Monday, September 24, 2007

Flat Evil

In one of his typically economical summations of the Evildoers' weltanschauung, President Bush explained that "they're flat evil. That's all they can think about, is evil."

A brain that thinks about nothing but evil will look as abnormal to an fMRI technician as it does to God, which may offer Civilization a powerful weapon against the theory, as well as the practice, of evildoing:

SSRM Tek is presented to a subject as an innocent computer game that flashes subliminal images across the screen -- like pictures of Osama bin Laden or the World Trade Center. The "player" -- a traveler at an airport screening line, for example -- presses a button in response to the images, without consciously registering what he or she is looking at. The terrorist's response to the scrambled image involuntarily differs from the innocent person's, according to the theory....

Marketed in North America as SSRM Tek, the technology will soon be tested for airport screening by a U.S. company under contract to the Department of Homeland Security.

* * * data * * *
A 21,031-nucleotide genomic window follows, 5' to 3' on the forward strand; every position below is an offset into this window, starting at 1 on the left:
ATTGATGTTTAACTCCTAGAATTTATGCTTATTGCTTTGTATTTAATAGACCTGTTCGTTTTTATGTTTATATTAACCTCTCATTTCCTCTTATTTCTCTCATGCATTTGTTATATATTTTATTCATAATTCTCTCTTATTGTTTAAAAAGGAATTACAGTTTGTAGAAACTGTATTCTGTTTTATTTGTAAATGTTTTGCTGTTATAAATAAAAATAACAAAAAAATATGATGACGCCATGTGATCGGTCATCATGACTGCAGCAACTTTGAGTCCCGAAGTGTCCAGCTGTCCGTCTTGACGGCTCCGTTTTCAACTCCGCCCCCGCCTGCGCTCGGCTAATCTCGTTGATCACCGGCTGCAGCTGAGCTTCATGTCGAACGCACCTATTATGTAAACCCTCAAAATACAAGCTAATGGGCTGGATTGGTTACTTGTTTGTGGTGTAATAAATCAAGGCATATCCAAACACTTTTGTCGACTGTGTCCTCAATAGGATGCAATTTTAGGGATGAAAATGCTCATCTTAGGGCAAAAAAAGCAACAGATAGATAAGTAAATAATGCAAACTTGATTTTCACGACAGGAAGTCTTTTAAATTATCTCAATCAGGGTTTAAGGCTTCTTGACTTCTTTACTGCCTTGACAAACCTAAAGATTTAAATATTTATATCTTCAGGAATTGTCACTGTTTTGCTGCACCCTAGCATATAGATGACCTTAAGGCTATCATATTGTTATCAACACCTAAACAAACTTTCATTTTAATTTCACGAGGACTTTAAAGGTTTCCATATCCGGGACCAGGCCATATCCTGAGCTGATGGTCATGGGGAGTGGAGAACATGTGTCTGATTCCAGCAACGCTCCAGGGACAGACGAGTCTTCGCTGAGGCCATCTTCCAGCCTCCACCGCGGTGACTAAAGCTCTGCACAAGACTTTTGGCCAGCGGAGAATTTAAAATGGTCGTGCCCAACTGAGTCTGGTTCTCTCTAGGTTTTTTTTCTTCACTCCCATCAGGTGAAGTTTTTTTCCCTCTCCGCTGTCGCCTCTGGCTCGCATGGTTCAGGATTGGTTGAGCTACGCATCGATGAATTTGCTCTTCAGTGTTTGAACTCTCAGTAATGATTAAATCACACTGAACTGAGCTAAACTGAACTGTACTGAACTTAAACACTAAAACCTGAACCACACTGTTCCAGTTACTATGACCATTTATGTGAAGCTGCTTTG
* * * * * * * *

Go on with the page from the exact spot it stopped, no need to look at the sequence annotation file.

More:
"If it's a clean result, the passengers are allowed through," said Rusalkina, during a reporter's visit last year. "If there's something there, that person will need to go through extra checks."
I assume "clean" means a properly horrified or angry subconscious response, as opposed to, say, resentful nostalgia for the dear dead days of national unity. Or pride at having been "proved fucking right" about the ragheads.

Once we've used this system (and this one) to purge the body politic of active and larval terrorists, I'm hoping we can redesign it to screen public servants for authoritarian tendencies. It could flash subliminal images of torture at Abu Ghraib, and inflatable detention camps on the Texas border, and the active denial system, and perhaps even SSRM Tek itself, and then measure the subject's enjoyment. Anyone who showed signs of excitement - more drooling than usual, for instance - would be barred from holding public office.

There may be a few false positives now and again, but that's a small price to pay to keep American democracy safe.

(Photo at top via Mr. Bali Hai.)

No comments: